A perfect job would include reading and writing and traveling. And, eating the local cuisine. And, drinking some local beers. Sounds like the perfect job to me. Traveling the globe, writing, reading, eating and drinking… yeah, Anthony Bourdain has pretty much the world’s best job.
I don’t travel much. Teaching geography, one would think I travel a lot. I did as a child. My parents, especially my father, drove us all over the American Southwest. Arizona, New Mexico, and southwest Colorado have a special place in my heart. As an adult, I’ve made a couple of really bad choices with my revenue stream which I get to pay for into the next decade. I also had stomach surgery years ago which left me unable to vomit. To be a really adventurous traveler, one needs to have the ability to puke. Bacteria conform to a certain geography. Not all places have the same bacterial flora as Kentucky or Missouri or Arizona. People living in Eastern Europe, Russia, Sub-Saharan Africa, Argentina do not have identical intestinal flora.
When we travel to exotic places our bodies need time to adjust. The “adjustment” period goes by several names, like “traveler’s tummy” or “montezuma’s revenge.” I do not like the fact I only have one egress for problem foods and substances so I pay attention to where I travel and what I eat.
From spectrum of human conditions arises an interesting question:
“What can a person who might be home-bound or otherwise unable to travel do to develop some sense, experience or knowledge of other places ?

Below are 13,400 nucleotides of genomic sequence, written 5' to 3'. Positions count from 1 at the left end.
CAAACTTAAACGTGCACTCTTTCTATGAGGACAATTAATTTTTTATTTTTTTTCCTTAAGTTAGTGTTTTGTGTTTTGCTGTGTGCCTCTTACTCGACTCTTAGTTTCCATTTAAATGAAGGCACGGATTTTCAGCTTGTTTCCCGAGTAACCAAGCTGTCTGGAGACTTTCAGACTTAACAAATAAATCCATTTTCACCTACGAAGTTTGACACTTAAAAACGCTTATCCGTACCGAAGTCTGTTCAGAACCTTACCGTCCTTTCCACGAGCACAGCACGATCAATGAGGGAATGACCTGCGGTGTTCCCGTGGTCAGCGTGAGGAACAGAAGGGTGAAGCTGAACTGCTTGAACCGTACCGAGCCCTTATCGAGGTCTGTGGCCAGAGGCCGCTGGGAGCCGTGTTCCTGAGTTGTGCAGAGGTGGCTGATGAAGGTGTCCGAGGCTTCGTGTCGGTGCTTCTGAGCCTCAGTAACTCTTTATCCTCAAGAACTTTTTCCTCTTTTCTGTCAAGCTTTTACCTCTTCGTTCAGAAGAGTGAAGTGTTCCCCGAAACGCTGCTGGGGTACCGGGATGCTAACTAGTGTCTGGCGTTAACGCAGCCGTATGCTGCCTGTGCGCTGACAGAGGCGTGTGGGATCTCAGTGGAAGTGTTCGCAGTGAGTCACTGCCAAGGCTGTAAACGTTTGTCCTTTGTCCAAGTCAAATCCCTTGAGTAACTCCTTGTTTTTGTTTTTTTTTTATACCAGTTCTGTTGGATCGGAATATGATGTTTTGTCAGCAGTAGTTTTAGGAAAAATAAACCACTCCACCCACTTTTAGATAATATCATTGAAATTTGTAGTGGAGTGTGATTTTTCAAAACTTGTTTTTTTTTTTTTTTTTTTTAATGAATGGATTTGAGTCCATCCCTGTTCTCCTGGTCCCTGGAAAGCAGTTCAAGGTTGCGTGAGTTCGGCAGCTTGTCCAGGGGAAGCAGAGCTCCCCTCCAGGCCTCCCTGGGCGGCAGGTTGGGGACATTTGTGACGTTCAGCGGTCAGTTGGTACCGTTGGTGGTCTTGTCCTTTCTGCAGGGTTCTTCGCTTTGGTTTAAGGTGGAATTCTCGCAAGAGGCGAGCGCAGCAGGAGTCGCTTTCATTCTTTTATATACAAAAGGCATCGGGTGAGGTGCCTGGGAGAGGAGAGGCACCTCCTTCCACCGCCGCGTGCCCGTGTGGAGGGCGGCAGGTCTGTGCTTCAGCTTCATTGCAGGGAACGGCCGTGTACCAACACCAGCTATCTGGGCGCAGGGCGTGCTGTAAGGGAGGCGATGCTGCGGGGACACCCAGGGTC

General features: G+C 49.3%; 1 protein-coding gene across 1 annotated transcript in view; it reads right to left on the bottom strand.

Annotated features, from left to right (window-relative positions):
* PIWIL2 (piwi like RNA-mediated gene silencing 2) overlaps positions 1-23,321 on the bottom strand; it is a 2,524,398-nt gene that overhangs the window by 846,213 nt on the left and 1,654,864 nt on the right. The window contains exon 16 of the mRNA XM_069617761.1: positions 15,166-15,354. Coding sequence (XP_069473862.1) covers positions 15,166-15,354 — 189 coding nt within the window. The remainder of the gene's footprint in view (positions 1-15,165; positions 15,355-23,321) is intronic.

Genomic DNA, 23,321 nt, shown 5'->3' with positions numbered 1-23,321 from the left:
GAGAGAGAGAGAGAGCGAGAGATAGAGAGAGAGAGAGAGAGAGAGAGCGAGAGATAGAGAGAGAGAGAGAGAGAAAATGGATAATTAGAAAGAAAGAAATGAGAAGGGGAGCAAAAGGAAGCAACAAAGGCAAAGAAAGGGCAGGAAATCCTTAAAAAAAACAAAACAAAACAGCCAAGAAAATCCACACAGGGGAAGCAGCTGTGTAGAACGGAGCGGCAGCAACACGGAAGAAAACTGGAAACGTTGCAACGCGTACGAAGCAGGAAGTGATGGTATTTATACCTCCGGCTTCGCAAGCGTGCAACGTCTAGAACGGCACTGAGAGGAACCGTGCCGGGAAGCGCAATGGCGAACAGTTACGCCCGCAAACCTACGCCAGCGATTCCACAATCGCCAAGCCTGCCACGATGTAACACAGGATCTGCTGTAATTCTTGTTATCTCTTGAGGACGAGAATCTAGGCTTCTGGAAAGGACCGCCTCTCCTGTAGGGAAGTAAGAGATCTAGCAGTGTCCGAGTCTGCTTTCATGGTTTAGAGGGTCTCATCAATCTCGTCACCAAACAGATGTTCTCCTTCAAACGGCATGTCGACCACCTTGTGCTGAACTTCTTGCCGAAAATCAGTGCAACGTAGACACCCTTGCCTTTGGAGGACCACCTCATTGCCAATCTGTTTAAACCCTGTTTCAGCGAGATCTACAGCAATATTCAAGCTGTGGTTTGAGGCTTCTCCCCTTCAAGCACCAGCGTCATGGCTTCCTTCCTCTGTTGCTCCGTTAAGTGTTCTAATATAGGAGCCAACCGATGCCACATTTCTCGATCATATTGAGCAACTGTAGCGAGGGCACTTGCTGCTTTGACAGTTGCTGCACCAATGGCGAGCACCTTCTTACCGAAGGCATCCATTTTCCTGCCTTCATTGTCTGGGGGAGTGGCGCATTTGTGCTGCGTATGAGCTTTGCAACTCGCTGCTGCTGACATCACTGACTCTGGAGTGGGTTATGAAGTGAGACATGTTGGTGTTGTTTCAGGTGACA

With such cable stations like The Travel Channel and Public Broadcasting shows like “Rick Steves’ Europe” anyone with access to cable television or the Internet can travel vicariously through others to far-off lands and never leave their kitchen table, desk, or bed. I recommend one should try to travel someplace, Canada, Mexico, the Caribbean, England or the United Kingdom of Great Britain or Ireland, or even Japan. All U.S. citizens should try to travel outside our country once in a person’s life. I do recognize traveling may fall outside a person’s ability or means, though.
One of my favorite podcasts to which I frequently listen is Chris Christensen‘s “Amateur Traveler.” The Amateur Traveler podcast is a 30-60 minute interview-style podcast. The host, Chris Christensen, interviews a person who has recently returned from a trip somewhere. You can literally replace “somewhere” with a place name and Chris has probably interviewed someone who has traveled there. I believe the archive of his podcasts date to 2007 and perhaps earlier. I am guessing he has over 500 shows available through iTunes.
Over the last week or so, I’ve listened to travelers tales of Cyprus, Bulgaria, two places in China, Stonehenge, and Oklahoma. Yes, even places in the United States are fair game. Today, I downloaded a podcast for Brooklyn, NY. I also downloaded a podcast for Northern Iraq, too, and Bangladesh.
Chris is a great host. He has traveled extensively himself and often has knowledge of the precise place the interviewee has visited. His geographic knowledge is pretty vast allowing him to ask good questions, and good follow-up questions. He allows his guests to talk freely, as well. He does not talk over them or interrupt. He asks good leading questions which help the guest interpret their travel, as well. You can almost hear the guest’s voice change as he or she realizes some new impression or detail about their trip.